On the May long weekend in Alberta, a boat infested with zebra and quagga mussels was stopped by government inspectors before it entered Sylvan Lake.
Had that same boat been headed for Windermere or Shuswap Lake, chances are pretty high that the infestation of British Columbia’s waterways by quagga and zebra mussels would now be underway. There is every reason to believe that under the current inspection program in BC an infected boat will not be found before it reaches a lake.
Alberta is the most recent jurisdiction to take serious legislative action to ensure that their waterways are protected from zebra and quagga mussels. This invasive species, once it has entered the water system, can never be eradicated. The consequences of infestation to our economy and our environment, should it occur, will be immeasurable.
The Alberta government recently passed legislation that makes inspection mandatory for all boats entering the province, with fines for non-compliance and designated inspectors on the ground to ensure enforcement.
The British Columbia government, in contrast, has chosen to take what it refers to as a ‘stepped up’ approach which focusses on education and outreach.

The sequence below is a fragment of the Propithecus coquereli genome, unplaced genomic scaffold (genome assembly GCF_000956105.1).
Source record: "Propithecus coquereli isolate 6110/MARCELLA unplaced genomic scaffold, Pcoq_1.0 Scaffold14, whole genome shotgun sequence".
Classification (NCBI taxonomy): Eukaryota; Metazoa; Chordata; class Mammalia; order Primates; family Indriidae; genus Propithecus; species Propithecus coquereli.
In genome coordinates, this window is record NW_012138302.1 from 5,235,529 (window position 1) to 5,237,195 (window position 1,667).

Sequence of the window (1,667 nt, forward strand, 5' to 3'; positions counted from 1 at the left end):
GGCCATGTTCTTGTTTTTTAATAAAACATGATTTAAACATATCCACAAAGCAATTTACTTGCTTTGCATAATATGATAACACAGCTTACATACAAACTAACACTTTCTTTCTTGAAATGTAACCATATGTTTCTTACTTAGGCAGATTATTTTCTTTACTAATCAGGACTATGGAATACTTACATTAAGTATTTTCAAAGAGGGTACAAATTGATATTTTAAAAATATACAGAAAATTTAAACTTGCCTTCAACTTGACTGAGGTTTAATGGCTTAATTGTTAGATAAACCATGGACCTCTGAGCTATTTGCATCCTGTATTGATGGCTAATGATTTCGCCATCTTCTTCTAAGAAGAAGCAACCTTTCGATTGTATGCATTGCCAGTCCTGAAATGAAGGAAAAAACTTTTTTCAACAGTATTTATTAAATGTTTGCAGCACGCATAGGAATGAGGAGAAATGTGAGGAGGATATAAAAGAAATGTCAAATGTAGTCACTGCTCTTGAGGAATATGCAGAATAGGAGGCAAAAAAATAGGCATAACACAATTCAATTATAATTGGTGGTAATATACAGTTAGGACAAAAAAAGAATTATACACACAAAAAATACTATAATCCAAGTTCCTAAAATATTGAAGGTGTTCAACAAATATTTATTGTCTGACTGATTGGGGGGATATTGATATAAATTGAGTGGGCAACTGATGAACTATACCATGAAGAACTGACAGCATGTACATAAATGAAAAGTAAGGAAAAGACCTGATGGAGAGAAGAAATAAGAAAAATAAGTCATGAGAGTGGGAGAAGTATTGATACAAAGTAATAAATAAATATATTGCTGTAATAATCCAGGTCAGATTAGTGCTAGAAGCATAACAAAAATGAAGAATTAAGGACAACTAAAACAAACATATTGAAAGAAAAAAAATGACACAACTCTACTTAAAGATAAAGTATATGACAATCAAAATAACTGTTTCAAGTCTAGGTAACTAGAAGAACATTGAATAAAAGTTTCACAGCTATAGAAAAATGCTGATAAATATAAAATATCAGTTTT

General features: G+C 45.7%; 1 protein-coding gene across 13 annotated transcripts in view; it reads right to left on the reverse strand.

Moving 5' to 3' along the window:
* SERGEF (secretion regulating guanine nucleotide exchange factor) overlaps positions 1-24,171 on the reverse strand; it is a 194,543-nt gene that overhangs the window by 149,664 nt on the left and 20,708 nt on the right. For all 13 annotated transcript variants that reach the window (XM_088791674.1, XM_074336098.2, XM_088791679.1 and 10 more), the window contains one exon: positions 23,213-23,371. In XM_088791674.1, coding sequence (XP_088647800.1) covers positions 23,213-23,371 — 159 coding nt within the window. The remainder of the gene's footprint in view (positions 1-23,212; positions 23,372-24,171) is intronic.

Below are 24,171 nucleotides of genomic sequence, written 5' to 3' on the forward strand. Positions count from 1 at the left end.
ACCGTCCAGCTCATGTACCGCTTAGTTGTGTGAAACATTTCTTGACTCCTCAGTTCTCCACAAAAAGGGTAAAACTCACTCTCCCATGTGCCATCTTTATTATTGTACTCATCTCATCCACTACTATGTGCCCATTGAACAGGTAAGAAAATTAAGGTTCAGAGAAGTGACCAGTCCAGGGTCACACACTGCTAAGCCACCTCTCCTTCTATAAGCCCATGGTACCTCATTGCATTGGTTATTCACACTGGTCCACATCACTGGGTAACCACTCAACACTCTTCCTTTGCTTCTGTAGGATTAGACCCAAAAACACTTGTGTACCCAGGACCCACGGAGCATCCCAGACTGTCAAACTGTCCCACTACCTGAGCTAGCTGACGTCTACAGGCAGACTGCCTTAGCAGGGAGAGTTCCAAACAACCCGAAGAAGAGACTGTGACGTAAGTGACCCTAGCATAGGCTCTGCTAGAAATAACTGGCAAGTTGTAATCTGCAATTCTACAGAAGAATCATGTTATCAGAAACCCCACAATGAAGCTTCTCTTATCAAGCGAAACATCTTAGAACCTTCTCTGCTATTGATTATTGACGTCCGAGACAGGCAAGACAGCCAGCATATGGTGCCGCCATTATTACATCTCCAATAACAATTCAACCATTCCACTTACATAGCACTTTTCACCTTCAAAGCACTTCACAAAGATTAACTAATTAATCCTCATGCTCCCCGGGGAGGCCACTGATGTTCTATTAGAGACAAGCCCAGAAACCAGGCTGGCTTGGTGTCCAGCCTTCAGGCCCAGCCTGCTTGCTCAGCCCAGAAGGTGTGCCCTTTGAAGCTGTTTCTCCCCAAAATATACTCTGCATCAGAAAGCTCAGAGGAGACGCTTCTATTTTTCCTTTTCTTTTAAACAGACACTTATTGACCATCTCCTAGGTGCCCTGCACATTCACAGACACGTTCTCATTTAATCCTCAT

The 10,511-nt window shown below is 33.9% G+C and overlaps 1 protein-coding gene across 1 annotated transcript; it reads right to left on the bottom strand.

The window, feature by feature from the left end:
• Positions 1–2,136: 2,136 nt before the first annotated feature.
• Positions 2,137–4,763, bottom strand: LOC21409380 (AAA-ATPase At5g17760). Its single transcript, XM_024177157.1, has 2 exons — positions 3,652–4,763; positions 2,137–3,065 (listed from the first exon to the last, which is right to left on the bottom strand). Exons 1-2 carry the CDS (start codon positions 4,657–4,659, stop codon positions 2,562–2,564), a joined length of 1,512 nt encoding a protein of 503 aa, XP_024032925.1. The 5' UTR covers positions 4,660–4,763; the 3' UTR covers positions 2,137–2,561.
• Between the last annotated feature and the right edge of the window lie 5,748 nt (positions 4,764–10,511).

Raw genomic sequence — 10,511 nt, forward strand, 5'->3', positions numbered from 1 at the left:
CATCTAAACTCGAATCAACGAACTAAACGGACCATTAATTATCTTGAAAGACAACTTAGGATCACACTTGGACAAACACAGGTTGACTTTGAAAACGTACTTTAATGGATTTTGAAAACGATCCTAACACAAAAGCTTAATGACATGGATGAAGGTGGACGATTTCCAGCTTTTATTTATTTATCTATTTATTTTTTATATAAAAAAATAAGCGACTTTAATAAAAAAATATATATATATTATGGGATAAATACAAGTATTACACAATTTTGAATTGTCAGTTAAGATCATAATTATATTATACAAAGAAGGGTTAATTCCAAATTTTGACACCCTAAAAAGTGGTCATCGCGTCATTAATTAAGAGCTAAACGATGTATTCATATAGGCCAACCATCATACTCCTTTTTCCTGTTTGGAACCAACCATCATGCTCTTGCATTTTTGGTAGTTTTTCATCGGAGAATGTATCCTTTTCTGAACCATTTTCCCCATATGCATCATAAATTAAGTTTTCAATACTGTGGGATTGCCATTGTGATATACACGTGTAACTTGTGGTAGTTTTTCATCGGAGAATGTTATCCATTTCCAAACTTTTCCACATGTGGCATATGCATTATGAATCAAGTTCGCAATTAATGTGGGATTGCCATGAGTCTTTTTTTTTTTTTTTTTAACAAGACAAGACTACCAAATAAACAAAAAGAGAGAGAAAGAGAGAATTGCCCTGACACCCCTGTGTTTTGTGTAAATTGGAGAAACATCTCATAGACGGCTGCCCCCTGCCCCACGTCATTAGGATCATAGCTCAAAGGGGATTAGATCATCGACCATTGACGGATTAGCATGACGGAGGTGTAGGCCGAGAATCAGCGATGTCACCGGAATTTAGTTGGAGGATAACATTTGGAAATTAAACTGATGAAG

Brynne Morrice, a young film maker from Vernon, has converted his passion for protecting our waterways into an international campaign against zebra and quagga mussels. You can watch his six-minute video at www.protectourfreshwater.ca.
In a public statement Morrice made to the minister of the environment he stated: “You said on CTV news that with your current preventative program you are ‘watching to see what works’. Let me point out what should be obvious. If any part of your program doesn’t ‘work’, the result will be the infestation and subsequent destruction of our lakes and rivers.”
I cannot state this problem any more clearly than that. British Columbia must make boat inspection for every boat entering the province mandatory. We must have the inspectors on the ground to ensure that the law is enforced. And there must be meaningful fines for non-compliance.
In a recently released statement by the minister saying that there will be ‘new action’ to stop mussels this summer, the Minister claims to have an ‘early detection’ system. Let’s be clear. Once zebra and quagga mussels are detected in BC waters, there is no going back.
Dealing with zebra and quagga mussels cannot be about early detection; it must be about 100% border protection. This is an issue that calls for maximum action, not just ‘watching to see what works’.
Norm Macdonald MLA Columbia River Revelstoke | 1 866 870 4188 | email@example.com